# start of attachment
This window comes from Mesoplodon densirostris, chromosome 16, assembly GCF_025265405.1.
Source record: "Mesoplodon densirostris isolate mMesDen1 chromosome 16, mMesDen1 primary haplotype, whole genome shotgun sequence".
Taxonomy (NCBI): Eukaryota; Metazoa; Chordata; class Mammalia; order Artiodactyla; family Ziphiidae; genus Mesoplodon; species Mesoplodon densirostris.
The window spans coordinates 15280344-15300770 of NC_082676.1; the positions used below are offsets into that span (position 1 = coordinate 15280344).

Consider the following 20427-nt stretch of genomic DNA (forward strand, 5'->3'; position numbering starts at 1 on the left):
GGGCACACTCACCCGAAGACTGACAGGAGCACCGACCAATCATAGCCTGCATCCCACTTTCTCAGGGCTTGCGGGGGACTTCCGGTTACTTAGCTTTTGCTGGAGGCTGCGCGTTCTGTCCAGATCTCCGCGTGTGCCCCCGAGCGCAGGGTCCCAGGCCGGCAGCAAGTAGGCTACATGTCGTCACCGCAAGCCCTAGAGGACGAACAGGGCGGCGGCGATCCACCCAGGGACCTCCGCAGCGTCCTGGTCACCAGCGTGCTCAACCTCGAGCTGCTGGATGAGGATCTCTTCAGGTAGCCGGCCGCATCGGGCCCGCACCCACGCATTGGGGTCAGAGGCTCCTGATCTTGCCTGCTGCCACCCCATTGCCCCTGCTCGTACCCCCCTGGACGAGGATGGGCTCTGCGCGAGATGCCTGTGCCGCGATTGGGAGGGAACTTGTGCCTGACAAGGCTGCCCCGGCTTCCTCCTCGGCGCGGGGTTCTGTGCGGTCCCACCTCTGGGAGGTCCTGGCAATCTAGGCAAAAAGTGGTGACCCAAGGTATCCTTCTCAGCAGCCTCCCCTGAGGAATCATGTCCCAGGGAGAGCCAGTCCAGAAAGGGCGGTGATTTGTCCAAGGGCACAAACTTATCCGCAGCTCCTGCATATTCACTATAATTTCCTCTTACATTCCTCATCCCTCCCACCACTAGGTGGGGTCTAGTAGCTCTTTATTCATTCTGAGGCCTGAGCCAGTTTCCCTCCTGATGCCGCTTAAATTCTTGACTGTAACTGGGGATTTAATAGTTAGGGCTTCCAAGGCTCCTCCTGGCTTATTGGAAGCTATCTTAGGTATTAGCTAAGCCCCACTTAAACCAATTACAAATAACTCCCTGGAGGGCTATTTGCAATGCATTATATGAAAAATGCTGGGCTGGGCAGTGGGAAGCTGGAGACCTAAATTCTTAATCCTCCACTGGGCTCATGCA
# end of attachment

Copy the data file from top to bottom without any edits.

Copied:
This window comes from Mesoplodon densirostris, chromosome 16, assembly GCF_025265405.1.
Source record: "Mesoplodon densirostris isolate mMesDen1 chromosome 16, mMesDen1 primary haplotype, whole genome shotgun sequence".
Taxonomy (NCBI): Eukaryota; Metazoa; Chordata; class Mammalia; order Artiodactyla; family Ziphiidae; genus Mesoplodon; species Mesoplodon densirostris.
The window spans coordinates 15280344-15300770 of NC_082676.1; the positions used below are offsets into that span (position 1 = coordinate 15280344).

Consider the following 20427-nt stretch of genomic DNA (forward strand, 5'->3'; position numbering starts at 1 on the left):
GGGCACACTCACCCGAAGACTGACAGGAGCACCGACCAATCATAGCCTGCATCCCACTTTCTCAGGGCTTGCGGGGGACTTCCGGTTACTTAGCTTTTGCTGGAGGCTGCGCGTTCTGTCCAGATCTCCGCGTGTGCCCCCGAGCGCAGGGTCCCAGGCCGGCAGCAAGTAGGCTACATGTCGTCACCGCAAGCCCTAGAGGACGAACAGGGCGGCGGCGATCCACCCAGGGACCTCCGCAGCGTCCTGGTCACCAGCGTGCTCAACCTCGAGCTGCTGGATGAGGATCTCTTCAGGTAGCCGGCCGCATCGGGCCCGCACCCACGCATTGGGGTCAGAGGCTCCTGATCTTGCCTGCTGCCACCCCATTGCCCCTGCTCGTACCCCCCTGGACGAGGATGGGCTCTGCGCGAGATGCCTGTGCCGCGATTGGGAGGGAACTTGTGCCTGACAAGGCTGCCCCGGCTTCCTCCTCGGCGCGGGGTTCTGTGCGGTCCCACCTCTGGGAGGTCCTGGCAATCTAGGCAAAAAGTGGTGACCCAAGGTATCCTTCTCAGCAGCCTCCCCTGAGGAATCATGTCCCAGGGAGAGCCAGTCCAGAAAGGGCGGTGATTTGTCCAAGGGCACAAACTTATCCGCAGCTCCTGCATATTCACTATAATTTCCTCTTACATTCCTCATCCCTCCCACCACTAGGTGGGGTCTAGTAGCTCTTTATTCATTCTGAGGCCTGAGCCAGTTTCCCTCCTGATGCCGCTTAAATTCTTGACTGTAACTGGGGATTTAATAGTTAGGGCTTCCAAGGCTCCTCCTGGCTTATTGGAAGCTATCTTAGGTATTAGCTAAGCCCCACTTAAACCAATTACAAATAACTCCCTGGAGGGCTATTTGCAATGCATTATATGAAAAATGCTGGGCTGGGCAGTGGGAAGCTGGAGACCTAAATTCTTAATCCTCCACTGGGCTCATGCA